Tuesday, January 29th, 2013

Parsnip Gnocchi with Crimini Mushrooms & Herbs

Gnocchi might seem tricky to master at home: you want them to be light and somewhat fluffy inside, textured outside, and preferably a little crisped from hot butter in a ...

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Gnocchi might seem tricky to master at home: you want them to be light and somewhat fluffy inside, textured outside, and preferably a little crisped from hot butter in a pan. Instead, first attempts might yield some over-boiled, chewy nuggets that taste like pretty much nothing. If that’s the case you’re working too hard — overworking the dough, over-boiling; gnocchi can be made with much more speed and carelessness. And to give them a seasonal-tasting twist, they can also be made with a certain fibrous root vegetable (instead of potatoes or ricotta), mashed and folded into the dough: parsnips.

Parsnips have enjoyed great popularity amongst chefs in recent years — their sweetness and substantial starches are often exploited in purees, mashes and soups. From these examples I thought they’d be likely candidates to replace potatoes in the classic gnocchi, which is similar to a simple dumpling in American cookery, or a bigger, clunkier version of German spaetzle. A quick Google search proved that I was not the first to attempt parsnips in this. But as I read some of these not-so-simple recipes online, I thought I’d make ‘em in the most natural, easy way I could muster. They turned out great, tasting faintly of sweet parsnips, and behaving in much the same way as any gnocchi dough.

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IMG_5058parsnips are mashed and blended with beaten egg

Taking cues from classic gnocchi recipes, the parsnips are boiled until tender enough to shoot through a potato ricer, creating a somewhat uniform mound of fluff (parsnips do have some fibrous texture that’s unavoidable, but charming in its own). I beat an egg and folded it into the mash, and continued to sprinkle in as much flour as necessary until a loose, sticky ball of dough was formed. It’s important to stop here before adding too much flour, or mixing the dough too much, or else your gnocchi may become too chewy and tough. You’ll want to work with the parsnips, also, right after they’re cooked and still warm, as the heat will help bind it with the flour. Unlike fresh pasta, you don’t need to knead gnocchi dough — in fact, you’ll ruin the batch if you do, so make swift work of balling that stuff together and don’t look back.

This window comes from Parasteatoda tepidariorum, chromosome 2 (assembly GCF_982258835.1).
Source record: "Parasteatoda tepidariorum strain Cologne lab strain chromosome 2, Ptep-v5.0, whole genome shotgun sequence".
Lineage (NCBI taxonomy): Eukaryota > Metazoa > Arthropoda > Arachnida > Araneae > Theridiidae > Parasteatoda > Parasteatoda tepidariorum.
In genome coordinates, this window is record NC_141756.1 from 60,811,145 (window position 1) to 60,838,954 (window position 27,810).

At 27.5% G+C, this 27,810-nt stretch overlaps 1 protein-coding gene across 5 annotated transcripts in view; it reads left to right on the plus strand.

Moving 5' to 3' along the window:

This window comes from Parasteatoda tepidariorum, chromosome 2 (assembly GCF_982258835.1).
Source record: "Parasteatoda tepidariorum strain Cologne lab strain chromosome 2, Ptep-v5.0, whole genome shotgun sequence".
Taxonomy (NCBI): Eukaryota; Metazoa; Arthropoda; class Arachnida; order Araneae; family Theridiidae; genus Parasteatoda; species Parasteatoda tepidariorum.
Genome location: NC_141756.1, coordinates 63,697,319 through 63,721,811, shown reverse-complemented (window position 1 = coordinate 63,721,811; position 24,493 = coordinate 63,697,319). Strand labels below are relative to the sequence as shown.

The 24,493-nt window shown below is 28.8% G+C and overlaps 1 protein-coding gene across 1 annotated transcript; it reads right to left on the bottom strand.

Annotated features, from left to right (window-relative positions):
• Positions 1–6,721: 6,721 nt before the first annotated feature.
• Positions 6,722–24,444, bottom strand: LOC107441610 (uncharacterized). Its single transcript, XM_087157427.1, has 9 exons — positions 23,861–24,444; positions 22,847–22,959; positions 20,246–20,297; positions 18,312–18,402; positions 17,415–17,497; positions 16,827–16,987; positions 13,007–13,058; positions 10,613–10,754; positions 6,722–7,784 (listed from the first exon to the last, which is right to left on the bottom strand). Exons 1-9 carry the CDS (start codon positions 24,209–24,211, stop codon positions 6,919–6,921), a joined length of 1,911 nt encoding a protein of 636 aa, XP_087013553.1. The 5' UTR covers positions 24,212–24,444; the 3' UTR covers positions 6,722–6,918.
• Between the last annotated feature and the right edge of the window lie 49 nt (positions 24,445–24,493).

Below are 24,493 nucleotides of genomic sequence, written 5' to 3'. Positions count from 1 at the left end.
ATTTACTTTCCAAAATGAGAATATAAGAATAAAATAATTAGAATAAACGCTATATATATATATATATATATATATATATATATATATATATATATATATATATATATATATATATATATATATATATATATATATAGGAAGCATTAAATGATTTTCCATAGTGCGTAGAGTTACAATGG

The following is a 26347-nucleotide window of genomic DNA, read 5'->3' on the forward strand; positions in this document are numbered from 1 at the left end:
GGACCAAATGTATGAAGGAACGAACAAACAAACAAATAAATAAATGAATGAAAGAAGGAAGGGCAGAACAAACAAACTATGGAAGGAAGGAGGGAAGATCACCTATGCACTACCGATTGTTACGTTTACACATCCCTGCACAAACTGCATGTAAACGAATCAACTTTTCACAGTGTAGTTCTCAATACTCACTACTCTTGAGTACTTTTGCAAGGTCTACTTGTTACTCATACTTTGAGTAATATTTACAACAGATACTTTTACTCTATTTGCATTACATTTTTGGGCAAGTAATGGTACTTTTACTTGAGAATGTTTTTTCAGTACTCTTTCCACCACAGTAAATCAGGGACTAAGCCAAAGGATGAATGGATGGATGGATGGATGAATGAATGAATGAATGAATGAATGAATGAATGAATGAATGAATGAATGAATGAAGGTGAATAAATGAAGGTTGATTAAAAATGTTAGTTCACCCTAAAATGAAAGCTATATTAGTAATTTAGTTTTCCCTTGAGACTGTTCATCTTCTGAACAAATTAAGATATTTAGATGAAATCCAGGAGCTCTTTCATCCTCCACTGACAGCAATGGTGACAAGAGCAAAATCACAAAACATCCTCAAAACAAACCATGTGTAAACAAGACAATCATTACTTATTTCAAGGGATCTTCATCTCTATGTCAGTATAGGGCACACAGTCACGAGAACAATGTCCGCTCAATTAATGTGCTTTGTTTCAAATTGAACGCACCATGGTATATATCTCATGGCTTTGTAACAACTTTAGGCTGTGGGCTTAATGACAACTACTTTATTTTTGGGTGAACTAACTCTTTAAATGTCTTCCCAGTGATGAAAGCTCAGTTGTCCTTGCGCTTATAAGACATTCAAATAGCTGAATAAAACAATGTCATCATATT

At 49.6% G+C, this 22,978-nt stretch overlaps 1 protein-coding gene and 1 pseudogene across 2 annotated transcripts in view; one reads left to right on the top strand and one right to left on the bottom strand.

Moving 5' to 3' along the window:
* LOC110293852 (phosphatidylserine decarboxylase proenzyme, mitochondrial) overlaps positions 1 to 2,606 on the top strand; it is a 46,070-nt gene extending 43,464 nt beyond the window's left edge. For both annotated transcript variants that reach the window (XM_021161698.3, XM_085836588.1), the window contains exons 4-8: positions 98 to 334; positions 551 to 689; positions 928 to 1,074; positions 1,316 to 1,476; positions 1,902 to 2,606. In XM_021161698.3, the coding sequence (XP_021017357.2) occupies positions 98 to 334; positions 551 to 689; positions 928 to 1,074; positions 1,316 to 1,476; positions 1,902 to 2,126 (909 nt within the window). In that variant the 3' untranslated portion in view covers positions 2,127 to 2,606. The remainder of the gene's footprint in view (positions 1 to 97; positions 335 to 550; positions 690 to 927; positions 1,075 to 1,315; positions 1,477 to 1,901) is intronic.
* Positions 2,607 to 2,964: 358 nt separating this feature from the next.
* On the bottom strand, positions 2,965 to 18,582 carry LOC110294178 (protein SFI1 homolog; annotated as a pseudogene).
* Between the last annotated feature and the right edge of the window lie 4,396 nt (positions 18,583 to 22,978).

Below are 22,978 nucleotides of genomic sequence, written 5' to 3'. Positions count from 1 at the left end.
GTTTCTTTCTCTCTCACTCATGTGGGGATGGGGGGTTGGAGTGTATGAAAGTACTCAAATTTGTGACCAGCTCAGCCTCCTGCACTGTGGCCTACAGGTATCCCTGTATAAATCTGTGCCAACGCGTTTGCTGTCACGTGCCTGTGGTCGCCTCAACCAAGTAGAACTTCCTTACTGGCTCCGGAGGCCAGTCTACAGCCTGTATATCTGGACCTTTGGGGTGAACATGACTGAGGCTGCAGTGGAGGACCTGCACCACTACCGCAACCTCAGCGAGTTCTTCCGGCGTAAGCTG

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IMG_5063after enough dough is folded in, the sticky dough is rolled out and chopped

The next part should take you back to your Play-Doh days: gently roll your ball of dough into a snake, and cut off knobs along its length. How big should they be? As long as they’re all cut in similar sizes, it’s just a matter of preference. I cut mine a little on the plump side, and not quite evenly-sized, I must admit. But something about the rustic, homely nature of gnocchi seems to permit this.

IMG_5064shaping the pieces with prongs of a fork

Take a fork and gently press the side of its prongs around the surface of each piece to create the classic appearance. These dimples are a way of making the finished dumpling more susceptible to gripping sauce and other flavorings. (Read: you could even skip this part if you like.) Finally, a pot of water is brought to a boil and the gnocchi are dropped in to boil a couple minutes. Depending on the size of your gnocchi, you can take them out in as little as a minute or as long as five until they’re cooked through and no longer doughy, but still pretty soft. At this point, I like to transfer them to a pan of melted butter to brown a little on each side. This is optional, but it’s a perk that can’t be done with pasta, and I now take gnocchi up on this advantage every time.

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To accompany the sweet flavor of these roots, I grabbed some savory crimini mushrooms and a handful of thyme. These wintery ingredients, accented with butter, meld together with a delicate harmony. A squeeze of not-so-seasonal lemon juice took them to the next level, and made me want to gulp up every last bite. You can dust your finished dish with grated Parmesan, or Pecorino if you like, too. Whatever you do, I wouldn’t bog down the gentle taste of parsnips in this gnocchi with a heavy tomato or meat sauce. Unlike mashed potatoes, parsnips really want to be heard.

Parsnip Gnocchi with Crimini Mushrooms and Herbs
(makes 3-4 servings)

2 medium-sized parsnips, peeled and chopped to evenly-sized pieces about 1″
1 egg, beaten